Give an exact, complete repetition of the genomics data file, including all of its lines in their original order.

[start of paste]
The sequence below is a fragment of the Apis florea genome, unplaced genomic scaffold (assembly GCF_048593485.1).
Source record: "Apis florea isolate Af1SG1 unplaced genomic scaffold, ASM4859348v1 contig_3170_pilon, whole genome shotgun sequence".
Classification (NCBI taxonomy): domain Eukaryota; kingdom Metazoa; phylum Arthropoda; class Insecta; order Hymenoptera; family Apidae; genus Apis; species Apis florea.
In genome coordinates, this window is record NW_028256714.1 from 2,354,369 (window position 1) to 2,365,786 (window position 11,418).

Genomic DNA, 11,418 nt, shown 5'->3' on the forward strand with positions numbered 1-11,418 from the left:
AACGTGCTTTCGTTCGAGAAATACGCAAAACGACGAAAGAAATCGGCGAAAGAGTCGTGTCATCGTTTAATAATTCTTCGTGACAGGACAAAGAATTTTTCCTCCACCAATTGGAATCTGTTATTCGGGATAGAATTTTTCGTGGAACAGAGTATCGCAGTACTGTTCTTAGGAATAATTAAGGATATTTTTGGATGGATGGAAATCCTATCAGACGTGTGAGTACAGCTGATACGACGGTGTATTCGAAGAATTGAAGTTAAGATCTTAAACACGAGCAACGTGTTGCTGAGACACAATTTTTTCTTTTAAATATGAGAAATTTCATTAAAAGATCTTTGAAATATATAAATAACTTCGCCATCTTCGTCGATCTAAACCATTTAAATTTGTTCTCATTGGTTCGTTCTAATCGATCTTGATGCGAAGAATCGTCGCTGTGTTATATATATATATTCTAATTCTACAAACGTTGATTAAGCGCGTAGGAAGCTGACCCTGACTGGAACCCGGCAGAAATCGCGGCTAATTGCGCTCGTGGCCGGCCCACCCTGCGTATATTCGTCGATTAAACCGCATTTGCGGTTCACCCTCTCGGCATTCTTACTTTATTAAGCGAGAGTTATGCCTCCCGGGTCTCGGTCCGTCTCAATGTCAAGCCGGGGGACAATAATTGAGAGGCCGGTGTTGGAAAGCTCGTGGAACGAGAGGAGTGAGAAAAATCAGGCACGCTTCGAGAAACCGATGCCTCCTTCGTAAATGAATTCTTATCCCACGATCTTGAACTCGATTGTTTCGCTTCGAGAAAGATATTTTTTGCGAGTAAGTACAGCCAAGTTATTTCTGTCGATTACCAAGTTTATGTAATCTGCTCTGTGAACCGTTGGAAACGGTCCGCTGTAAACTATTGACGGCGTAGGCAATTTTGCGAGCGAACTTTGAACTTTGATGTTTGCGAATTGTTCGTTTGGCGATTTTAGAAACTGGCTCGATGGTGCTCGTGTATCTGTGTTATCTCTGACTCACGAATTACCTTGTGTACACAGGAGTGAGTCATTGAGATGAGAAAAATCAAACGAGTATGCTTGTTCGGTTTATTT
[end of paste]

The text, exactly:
The sequence below is a fragment of the Apis florea genome, unplaced genomic scaffold (assembly GCF_048593485.1).
Source record: "Apis florea isolate Af1SG1 unplaced genomic scaffold, ASM4859348v1 contig_3170_pilon, whole genome shotgun sequence".
Classification (NCBI taxonomy): domain Eukaryota; kingdom Metazoa; phylum Arthropoda; class Insecta; order Hymenoptera; family Apidae; genus Apis; species Apis florea.
In genome coordinates, this window is record NW_028256714.1 from 2,354,369 (window position 1) to 2,365,786 (window position 11,418).

Genomic DNA, 11,418 nt, shown 5'->3' on the forward strand with positions numbered 1-11,418 from the left:
AACGTGCTTTCGTTCGAGAAATACGCAAAACGACGAAAGAAATCGGCGAAAGAGTCGTGTCATCGTTTAATAATTCTTCGTGACAGGACAAAGAATTTTTCCTCCACCAATTGGAATCTGTTATTCGGGATAGAATTTTTCGTGGAACAGAGTATCGCAGTACTGTTCTTAGGAATAATTAAGGATATTTTTGGATGGATGGAAATCCTATCAGACGTGTGAGTACAGCTGATACGACGGTGTATTCGAAGAATTGAAGTTAAGATCTTAAACACGAGCAACGTGTTGCTGAGACACAATTTTTTCTTTTAAATATGAGAAATTTCATTAAAAGATCTTTGAAATATATAAATAACTTCGCCATCTTCGTCGATCTAAACCATTTAAATTTGTTCTCATTGGTTCGTTCTAATCGATCTTGATGCGAAGAATCGTCGCTGTGTTATATATATATATTCTAATTCTACAAACGTTGATTAAGCGCGTAGGAAGCTGACCCTGACTGGAACCCGGCAGAAATCGCGGCTAATTGCGCTCGTGGCCGGCCCACCCTGCGTATATTCGTCGATTAAACCGCATTTGCGGTTCACCCTCTCGGCATTCTTACTTTATTAAGCGAGAGTTATGCCTCCCGGGTCTCGGTCCGTCTCAATGTCAAGCCGGGGGACAATAATTGAGAGGCCGGTGTTGGAAAGCTCGTGGAACGAGAGGAGTGAGAAAAATCAGGCACGCTTCGAGAAACCGATGCCTCCTTCGTAAATGAATTCTTATCCCACGATCTTGAACTCGATTGTTTCGCTTCGAGAAAGATATTTTTTGCGAGTAAGTACAGCCAAGTTATTTCTGTCGATTACCAAGTTTATGTAATCTGCTCTGTGAACCGTTGGAAACGGTCCGCTGTAAACTATTGACGGCGTAGGCAATTTTGCGAGCGAACTTTGAACTTTGATGTTTGCGAATTGTTCGTTTGGCGATTTTAGAAACTGGCTCGATGGTGCTCGTGTATCTGTGTTATCTCTGACTCACGAATTACCTTGTGTACACAGGAGTGAGTCATTGAGATGAGAAAAATCAAACGAGTATGCTTGTTCGGTTTATTT